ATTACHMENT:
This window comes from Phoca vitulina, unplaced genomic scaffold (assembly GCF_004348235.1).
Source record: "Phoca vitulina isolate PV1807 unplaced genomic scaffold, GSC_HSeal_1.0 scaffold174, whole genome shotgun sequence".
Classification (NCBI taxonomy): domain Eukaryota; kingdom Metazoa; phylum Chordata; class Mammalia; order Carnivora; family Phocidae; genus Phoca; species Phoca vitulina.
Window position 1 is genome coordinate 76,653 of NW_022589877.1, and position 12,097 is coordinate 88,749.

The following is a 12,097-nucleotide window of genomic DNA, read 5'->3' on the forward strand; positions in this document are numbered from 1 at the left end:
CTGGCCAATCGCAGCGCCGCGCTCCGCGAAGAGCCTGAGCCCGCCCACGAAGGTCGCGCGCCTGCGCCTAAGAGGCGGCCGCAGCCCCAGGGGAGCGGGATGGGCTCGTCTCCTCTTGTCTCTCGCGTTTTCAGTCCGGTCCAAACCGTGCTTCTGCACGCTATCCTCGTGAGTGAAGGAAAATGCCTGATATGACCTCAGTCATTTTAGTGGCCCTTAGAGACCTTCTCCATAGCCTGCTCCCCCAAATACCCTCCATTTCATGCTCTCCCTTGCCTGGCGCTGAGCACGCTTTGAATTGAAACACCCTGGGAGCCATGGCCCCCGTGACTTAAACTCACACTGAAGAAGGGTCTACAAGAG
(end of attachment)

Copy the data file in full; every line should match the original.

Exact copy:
This window comes from Phoca vitulina, unplaced genomic scaffold (assembly GCF_004348235.1).
Source record: "Phoca vitulina isolate PV1807 unplaced genomic scaffold, GSC_HSeal_1.0 scaffold174, whole genome shotgun sequence".
Classification (NCBI taxonomy): domain Eukaryota; kingdom Metazoa; phylum Chordata; class Mammalia; order Carnivora; family Phocidae; genus Phoca; species Phoca vitulina.
Window position 1 is genome coordinate 76,653 of NW_022589877.1, and position 12,097 is coordinate 88,749.

The following is a 12,097-nucleotide window of genomic DNA, read 5'->3' on the forward strand; positions in this document are numbered from 1 at the left end:
CTGGCCAATCGCAGCGCCGCGCTCCGCGAAGAGCCTGAGCCCGCCCACGAAGGTCGCGCGCCTGCGCCTAAGAGGCGGCCGCAGCCCCAGGGGAGCGGGATGGGCTCGTCTCCTCTTGTCTCTCGCGTTTTCAGTCCGGTCCAAACCGTGCTTCTGCACGCTATCCTCGTGAGTGAAGGAAAATGCCTGATATGACCTCAGTCATTTTAGTGGCCCTTAGAGACCTTCTCCATAGCCTGCTCCCCCAAATACCCTCCATTTCATGCTCTCCCTTGCCTGGCGCTGAGCACGCTTTGAATTGAAACACCCTGGGAGCCATGGCCCCCGTGACTTAAACTCACACTGAAGAAGGGTCTACAAGAG